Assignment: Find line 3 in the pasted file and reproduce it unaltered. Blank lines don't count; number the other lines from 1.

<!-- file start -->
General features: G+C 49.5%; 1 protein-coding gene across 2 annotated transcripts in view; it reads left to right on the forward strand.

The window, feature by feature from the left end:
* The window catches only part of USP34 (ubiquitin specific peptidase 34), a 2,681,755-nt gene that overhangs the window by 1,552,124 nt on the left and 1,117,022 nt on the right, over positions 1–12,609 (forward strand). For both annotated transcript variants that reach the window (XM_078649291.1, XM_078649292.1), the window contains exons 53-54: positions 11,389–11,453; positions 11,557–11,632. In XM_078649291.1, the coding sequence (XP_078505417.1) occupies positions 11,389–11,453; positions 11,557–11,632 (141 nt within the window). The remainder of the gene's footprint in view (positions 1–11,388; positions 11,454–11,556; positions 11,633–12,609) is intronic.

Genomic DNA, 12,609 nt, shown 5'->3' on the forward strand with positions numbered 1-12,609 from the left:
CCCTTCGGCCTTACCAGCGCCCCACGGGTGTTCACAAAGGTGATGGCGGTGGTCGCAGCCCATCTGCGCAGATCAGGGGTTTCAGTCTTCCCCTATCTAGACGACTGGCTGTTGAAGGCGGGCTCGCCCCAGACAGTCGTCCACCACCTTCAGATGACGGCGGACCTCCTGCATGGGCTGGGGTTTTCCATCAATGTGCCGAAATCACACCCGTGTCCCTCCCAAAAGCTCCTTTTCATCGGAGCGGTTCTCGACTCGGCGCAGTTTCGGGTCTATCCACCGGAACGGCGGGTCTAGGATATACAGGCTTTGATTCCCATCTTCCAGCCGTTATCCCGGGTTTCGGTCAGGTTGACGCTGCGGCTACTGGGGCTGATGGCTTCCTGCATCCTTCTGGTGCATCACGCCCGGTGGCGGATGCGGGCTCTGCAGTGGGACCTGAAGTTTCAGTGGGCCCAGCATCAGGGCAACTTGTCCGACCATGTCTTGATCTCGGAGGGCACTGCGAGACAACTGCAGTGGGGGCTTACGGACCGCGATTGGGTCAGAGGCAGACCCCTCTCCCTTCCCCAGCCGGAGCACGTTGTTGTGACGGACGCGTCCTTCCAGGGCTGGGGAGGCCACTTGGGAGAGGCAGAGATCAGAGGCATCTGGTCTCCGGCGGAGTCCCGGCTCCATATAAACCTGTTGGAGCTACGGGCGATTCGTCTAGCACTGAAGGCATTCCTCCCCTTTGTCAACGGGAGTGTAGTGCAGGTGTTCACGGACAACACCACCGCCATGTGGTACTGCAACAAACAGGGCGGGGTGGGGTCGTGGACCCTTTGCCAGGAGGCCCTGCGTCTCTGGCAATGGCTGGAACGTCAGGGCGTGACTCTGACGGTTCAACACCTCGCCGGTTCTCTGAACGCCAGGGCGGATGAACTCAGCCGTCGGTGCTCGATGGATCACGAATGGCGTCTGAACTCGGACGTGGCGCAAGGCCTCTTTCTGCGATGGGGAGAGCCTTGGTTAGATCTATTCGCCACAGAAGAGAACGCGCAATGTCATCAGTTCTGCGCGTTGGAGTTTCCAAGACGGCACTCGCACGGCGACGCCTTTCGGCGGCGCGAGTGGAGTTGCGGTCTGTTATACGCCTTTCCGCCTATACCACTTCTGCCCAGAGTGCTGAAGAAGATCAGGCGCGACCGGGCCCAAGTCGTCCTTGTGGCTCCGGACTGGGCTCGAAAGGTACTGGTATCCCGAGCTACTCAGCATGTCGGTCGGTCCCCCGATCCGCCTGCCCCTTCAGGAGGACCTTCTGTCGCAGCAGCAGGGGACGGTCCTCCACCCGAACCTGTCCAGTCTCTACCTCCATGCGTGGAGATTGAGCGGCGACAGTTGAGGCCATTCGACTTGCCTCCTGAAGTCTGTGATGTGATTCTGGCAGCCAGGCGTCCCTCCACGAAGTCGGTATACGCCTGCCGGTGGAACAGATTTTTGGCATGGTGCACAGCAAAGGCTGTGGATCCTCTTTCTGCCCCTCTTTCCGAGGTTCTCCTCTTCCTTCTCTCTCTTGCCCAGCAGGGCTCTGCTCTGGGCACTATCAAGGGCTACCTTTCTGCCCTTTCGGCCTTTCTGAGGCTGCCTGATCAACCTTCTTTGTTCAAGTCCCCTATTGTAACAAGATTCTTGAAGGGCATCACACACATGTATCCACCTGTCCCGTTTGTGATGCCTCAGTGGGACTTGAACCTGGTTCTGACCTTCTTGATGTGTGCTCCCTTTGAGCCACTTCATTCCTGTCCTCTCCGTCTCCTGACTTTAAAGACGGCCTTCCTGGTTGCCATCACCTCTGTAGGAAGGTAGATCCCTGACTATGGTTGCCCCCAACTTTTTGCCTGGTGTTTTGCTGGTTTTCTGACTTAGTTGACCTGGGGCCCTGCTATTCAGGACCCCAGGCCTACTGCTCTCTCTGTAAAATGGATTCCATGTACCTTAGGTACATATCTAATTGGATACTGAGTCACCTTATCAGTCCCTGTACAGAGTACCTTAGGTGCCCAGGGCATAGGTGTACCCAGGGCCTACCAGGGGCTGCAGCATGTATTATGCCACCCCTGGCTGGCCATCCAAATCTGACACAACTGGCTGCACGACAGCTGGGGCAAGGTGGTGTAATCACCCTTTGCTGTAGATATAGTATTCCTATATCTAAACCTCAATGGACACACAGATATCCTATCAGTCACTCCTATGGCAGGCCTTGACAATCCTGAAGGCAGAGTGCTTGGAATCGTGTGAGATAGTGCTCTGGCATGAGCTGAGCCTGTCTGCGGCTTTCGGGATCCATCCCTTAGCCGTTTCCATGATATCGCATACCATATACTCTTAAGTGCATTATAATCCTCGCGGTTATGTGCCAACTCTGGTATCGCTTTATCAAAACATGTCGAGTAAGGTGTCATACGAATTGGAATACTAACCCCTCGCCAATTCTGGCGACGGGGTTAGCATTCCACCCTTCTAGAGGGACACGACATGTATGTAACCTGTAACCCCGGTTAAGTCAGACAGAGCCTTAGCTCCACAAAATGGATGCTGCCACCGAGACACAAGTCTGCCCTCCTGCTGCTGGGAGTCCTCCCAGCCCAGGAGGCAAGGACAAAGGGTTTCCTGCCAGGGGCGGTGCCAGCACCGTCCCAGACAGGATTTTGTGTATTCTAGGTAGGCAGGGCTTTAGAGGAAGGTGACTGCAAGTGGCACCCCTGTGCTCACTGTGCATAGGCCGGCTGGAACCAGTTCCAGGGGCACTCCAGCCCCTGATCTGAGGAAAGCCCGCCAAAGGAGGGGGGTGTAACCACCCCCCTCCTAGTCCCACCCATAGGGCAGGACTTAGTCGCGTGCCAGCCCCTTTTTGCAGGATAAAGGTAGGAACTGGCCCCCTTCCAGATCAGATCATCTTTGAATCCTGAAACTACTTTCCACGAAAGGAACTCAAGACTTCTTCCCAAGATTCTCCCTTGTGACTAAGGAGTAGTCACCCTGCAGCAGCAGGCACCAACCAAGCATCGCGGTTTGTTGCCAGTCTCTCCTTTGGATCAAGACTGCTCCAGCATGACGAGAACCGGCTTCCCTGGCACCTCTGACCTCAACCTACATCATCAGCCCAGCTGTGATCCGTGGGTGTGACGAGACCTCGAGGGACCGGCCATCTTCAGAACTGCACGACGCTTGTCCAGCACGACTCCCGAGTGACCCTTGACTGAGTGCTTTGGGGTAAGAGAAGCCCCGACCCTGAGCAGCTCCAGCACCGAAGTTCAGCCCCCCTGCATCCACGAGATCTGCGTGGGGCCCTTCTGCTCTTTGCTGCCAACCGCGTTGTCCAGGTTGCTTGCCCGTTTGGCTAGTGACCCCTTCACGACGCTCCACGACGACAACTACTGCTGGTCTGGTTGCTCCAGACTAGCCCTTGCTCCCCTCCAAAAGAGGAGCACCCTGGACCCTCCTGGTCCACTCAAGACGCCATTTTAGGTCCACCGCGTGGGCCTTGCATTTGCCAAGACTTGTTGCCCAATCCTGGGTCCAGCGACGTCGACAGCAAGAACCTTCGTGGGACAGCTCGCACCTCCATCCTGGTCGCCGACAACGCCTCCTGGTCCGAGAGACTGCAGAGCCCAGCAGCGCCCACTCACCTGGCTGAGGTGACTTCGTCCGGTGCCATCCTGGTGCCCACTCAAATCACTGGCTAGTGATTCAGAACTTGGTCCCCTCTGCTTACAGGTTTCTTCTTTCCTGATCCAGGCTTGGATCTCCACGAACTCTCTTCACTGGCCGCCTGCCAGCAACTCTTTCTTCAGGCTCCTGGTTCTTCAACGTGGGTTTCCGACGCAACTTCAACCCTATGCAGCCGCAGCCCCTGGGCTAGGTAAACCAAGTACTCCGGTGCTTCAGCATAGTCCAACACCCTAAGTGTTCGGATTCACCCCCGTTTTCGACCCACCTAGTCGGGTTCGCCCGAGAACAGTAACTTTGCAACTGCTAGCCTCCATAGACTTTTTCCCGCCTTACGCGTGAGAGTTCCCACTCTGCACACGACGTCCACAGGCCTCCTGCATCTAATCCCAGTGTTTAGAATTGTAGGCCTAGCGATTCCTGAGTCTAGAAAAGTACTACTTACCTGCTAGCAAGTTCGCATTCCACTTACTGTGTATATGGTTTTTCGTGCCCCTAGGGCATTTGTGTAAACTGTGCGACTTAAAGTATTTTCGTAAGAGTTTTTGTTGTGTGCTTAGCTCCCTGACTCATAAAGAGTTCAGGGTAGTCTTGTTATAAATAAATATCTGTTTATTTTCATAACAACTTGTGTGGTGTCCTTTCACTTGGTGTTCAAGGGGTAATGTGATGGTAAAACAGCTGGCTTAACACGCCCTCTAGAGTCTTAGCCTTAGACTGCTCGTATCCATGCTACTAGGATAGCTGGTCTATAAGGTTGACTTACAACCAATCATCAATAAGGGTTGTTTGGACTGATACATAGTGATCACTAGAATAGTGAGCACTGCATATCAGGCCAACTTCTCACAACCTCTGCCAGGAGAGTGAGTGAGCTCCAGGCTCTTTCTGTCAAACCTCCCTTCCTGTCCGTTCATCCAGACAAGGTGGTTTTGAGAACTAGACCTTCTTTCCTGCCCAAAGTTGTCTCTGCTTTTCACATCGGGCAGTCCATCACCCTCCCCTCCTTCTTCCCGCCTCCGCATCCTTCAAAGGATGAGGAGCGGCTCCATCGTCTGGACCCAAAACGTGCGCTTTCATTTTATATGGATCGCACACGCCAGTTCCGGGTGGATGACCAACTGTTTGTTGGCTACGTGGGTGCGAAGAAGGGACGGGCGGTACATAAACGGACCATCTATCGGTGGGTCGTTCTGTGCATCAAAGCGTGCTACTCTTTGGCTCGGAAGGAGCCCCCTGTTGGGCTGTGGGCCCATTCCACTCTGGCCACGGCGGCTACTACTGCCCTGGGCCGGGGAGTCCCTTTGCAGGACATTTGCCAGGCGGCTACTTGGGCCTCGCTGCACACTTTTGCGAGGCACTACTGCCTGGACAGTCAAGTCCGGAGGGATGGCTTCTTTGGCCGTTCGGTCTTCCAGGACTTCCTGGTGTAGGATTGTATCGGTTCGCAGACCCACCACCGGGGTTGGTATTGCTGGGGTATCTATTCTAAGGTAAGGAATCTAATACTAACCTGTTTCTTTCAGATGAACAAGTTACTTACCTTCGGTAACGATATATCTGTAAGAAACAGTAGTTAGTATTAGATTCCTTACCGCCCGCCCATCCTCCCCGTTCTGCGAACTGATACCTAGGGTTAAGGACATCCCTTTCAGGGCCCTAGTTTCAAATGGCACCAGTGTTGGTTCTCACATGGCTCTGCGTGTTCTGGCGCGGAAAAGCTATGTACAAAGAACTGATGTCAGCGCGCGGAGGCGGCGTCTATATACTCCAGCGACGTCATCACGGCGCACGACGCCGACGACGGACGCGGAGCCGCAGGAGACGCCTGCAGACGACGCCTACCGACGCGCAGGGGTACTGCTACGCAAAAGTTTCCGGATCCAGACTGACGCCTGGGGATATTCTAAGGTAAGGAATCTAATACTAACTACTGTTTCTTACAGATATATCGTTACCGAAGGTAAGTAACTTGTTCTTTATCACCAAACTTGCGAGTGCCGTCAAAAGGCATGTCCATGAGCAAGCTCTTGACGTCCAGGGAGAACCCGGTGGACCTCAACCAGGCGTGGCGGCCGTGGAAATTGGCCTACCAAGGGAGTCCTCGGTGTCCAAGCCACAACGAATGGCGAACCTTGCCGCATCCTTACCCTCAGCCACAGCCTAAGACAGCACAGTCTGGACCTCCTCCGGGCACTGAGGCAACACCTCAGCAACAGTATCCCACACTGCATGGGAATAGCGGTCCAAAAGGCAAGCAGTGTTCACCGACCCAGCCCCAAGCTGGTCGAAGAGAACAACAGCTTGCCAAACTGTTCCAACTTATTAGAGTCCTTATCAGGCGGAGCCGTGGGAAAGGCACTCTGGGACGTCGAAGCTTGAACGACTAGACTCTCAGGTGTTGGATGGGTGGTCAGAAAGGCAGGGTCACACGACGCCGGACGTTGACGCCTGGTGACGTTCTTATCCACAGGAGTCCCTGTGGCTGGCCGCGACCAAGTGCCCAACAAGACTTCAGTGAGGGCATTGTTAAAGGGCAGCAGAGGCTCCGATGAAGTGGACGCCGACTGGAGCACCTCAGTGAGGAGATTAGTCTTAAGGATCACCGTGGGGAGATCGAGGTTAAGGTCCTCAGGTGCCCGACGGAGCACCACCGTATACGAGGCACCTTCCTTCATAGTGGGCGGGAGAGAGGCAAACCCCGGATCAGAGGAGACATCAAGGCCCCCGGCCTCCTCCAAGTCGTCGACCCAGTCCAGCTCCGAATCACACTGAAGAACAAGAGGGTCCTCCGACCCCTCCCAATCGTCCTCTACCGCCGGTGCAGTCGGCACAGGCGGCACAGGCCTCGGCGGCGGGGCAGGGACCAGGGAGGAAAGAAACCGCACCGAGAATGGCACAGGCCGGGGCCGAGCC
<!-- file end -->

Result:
* The window catches only part of USP34 (ubiquitin specific peptidase 34), a 2,681,755-nt gene that overhangs the window by 1,552,124 nt on the left and 1,117,022 nt on the right, over positions 1–12,609 (forward strand). For both annotated transcript variants that reach the window (XM_078649291.1, XM_078649292.1), the window contains exons 53-54: positions 11,389–11,453; positions 11,557–11,632. In XM_078649291.1, the coding sequence (XP_078505417.1) occupies positions 11,389–11,453; positions 11,557–11,632 (141 nt within the window). The remainder of the gene's footprint in view (positions 1–11,388; positions 11,454–11,556; positions 11,633–12,609) is intronic.